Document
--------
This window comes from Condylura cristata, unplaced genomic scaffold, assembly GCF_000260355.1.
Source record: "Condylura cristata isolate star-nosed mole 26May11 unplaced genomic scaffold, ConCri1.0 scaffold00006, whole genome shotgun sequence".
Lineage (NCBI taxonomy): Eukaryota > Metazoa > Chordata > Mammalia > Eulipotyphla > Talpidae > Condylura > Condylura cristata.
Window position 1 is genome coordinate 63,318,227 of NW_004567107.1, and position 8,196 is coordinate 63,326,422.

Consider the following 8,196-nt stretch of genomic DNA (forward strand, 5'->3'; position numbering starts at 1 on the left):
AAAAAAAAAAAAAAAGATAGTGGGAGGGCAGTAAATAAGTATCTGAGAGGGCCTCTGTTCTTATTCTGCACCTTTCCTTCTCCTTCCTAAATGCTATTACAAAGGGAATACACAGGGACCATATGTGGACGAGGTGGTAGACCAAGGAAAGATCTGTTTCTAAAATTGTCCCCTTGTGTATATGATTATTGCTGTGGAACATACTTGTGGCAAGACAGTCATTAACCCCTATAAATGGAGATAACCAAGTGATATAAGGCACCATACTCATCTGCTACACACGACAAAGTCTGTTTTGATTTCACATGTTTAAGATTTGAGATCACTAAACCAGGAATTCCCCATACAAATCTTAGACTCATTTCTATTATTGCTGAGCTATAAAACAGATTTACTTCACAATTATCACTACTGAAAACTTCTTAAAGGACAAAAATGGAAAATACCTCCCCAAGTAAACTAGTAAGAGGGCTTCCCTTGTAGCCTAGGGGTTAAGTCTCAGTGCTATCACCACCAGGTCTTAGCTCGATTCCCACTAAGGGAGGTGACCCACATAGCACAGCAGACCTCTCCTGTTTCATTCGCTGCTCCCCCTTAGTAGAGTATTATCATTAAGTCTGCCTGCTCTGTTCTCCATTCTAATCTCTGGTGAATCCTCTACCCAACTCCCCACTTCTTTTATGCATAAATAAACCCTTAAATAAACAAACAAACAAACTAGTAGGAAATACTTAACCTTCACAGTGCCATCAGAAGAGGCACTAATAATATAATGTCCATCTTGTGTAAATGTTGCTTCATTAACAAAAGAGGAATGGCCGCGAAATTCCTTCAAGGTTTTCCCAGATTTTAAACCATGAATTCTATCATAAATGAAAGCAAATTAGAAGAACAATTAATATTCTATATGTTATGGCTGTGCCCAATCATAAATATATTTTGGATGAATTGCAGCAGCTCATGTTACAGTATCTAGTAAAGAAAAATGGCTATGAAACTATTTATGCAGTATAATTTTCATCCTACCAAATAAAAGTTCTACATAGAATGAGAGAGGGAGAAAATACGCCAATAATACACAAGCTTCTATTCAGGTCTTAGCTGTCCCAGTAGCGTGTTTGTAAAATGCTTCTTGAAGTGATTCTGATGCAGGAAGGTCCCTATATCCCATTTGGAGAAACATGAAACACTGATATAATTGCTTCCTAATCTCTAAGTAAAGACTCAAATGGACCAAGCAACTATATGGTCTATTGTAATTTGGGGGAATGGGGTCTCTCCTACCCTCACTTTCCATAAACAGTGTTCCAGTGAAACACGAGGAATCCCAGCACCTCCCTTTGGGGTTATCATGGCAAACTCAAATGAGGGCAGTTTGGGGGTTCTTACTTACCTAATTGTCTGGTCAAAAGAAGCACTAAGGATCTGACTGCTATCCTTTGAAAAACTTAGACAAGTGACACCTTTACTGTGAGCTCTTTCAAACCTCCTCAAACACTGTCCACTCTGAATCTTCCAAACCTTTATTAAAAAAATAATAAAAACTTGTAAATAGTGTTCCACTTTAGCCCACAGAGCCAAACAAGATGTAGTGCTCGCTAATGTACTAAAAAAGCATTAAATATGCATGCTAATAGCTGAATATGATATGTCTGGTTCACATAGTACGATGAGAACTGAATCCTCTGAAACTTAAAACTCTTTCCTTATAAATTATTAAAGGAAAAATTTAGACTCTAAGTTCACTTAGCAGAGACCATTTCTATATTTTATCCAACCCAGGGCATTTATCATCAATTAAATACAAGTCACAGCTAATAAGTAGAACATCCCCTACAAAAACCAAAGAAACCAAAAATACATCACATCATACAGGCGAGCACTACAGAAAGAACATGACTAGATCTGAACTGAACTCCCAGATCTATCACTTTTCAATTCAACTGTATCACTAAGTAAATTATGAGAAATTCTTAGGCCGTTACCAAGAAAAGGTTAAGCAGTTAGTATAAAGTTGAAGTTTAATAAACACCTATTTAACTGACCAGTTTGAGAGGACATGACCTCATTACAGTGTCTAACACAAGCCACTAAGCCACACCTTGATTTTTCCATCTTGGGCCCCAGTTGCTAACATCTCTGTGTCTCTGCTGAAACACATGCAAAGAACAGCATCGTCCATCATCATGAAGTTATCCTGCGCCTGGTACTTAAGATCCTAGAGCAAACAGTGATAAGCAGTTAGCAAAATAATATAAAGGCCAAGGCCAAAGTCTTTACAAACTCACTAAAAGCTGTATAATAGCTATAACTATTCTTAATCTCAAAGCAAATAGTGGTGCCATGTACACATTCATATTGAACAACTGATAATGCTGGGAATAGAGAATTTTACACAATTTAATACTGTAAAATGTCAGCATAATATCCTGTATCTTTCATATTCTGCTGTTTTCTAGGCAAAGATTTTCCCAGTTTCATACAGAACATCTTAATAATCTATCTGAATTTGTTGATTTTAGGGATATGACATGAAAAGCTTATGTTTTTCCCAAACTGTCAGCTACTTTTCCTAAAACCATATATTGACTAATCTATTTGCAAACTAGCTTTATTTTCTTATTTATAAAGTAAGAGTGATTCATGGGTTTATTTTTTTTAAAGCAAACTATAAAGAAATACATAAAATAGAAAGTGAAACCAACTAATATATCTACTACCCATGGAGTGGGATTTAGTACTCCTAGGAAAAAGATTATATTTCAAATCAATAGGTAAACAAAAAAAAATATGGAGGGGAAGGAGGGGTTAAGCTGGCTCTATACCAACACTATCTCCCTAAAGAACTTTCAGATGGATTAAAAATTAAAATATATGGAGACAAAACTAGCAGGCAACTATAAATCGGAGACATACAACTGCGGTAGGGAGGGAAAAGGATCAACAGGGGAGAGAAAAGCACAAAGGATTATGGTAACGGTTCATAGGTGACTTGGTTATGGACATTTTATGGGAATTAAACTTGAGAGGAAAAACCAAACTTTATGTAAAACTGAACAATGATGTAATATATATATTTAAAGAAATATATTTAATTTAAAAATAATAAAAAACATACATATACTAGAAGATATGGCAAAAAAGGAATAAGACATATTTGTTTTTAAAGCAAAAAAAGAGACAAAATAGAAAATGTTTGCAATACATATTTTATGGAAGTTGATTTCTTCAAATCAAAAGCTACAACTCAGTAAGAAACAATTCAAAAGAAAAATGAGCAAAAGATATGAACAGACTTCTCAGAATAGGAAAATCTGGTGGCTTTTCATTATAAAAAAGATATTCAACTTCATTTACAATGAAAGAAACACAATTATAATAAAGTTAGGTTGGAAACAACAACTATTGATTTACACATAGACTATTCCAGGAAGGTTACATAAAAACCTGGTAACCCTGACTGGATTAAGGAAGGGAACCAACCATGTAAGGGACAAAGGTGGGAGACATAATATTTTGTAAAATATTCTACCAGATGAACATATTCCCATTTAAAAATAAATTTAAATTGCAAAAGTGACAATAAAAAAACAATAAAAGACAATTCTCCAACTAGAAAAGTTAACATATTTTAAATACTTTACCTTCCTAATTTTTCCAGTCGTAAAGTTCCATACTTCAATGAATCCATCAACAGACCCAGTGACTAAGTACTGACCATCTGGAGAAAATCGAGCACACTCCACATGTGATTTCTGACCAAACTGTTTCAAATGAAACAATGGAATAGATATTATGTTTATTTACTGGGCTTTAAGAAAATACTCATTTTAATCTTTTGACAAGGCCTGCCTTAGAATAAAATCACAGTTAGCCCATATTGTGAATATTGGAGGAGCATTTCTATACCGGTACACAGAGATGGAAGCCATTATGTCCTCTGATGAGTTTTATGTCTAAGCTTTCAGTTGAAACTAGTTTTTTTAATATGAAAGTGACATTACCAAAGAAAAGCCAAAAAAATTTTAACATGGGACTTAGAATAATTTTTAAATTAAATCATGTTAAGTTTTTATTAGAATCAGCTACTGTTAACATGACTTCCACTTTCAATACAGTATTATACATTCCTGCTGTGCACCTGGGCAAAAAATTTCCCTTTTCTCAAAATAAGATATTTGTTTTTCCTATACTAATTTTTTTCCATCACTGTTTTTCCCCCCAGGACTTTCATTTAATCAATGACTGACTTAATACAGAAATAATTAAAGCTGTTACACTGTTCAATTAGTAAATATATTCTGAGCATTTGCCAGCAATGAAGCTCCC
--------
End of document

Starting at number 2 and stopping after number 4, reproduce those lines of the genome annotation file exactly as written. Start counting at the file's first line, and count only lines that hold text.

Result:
Source record: "Condylura cristata isolate star-nosed mole 26May11 unplaced genomic scaffold, ConCri1.0 scaffold00006, whole genome shotgun sequence".
Lineage (NCBI taxonomy): Eukaryota > Metazoa > Chordata > Mammalia > Eulipotyphla > Talpidae > Condylura > Condylura cristata.
Window position 1 is genome coordinate 63,318,227 of NW_004567107.1, and position 8,196 is coordinate 63,326,422.